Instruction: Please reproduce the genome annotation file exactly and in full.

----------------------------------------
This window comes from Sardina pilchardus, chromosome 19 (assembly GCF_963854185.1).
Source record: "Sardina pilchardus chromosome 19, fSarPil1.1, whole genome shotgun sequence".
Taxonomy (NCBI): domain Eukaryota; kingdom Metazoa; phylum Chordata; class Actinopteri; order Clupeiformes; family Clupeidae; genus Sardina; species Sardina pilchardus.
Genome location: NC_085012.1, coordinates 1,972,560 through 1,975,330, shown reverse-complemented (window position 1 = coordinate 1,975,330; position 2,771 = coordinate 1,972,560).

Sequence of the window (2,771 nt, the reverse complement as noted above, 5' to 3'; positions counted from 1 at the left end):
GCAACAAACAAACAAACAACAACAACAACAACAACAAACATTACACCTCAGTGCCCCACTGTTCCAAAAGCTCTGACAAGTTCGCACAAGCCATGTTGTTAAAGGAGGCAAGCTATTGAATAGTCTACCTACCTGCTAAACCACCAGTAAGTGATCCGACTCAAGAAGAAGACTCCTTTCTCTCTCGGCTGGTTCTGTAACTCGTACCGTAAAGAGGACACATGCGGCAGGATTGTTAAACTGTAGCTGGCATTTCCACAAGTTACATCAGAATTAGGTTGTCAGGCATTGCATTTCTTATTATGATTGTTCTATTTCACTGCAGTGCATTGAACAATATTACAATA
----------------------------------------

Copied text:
This window comes from Sardina pilchardus, chromosome 19 (assembly GCF_963854185.1).
Source record: "Sardina pilchardus chromosome 19, fSarPil1.1, whole genome shotgun sequence".
Taxonomy (NCBI): domain Eukaryota; kingdom Metazoa; phylum Chordata; class Actinopteri; order Clupeiformes; family Clupeidae; genus Sardina; species Sardina pilchardus.
Genome location: NC_085012.1, coordinates 1,972,560 through 1,975,330, shown reverse-complemented (window position 1 = coordinate 1,975,330; position 2,771 = coordinate 1,972,560).

Sequence of the window (2,771 nt, the reverse complement as noted above, 5' to 3'; positions counted from 1 at the left end):
GCAACAAACAAACAAACAACAACAACAACAACAACAAACATTACACCTCAGTGCCCCACTGTTCCAAAAGCTCTGACAAGTTCGCACAAGCCATGTTGTTAAAGGAGGCAAGCTATTGAATAGTCTACCTACCTGCTAAACCACCAGTAAGTGATCCGACTCAAGAAGAAGACTCCTTTCTCTCTCGGCTGGTTCTGTAACTCGTACCGTAAAGAGGACACATGCGGCAGGATTGTTAAACTGTAGCTGGCATTTCCACAAGTTACATCAGAATTAGGTTGTCAGGCATTGCATTTCTTATTATGATTGTTCTATTTCACTGCAGTGCATTGAACAATATTACAATA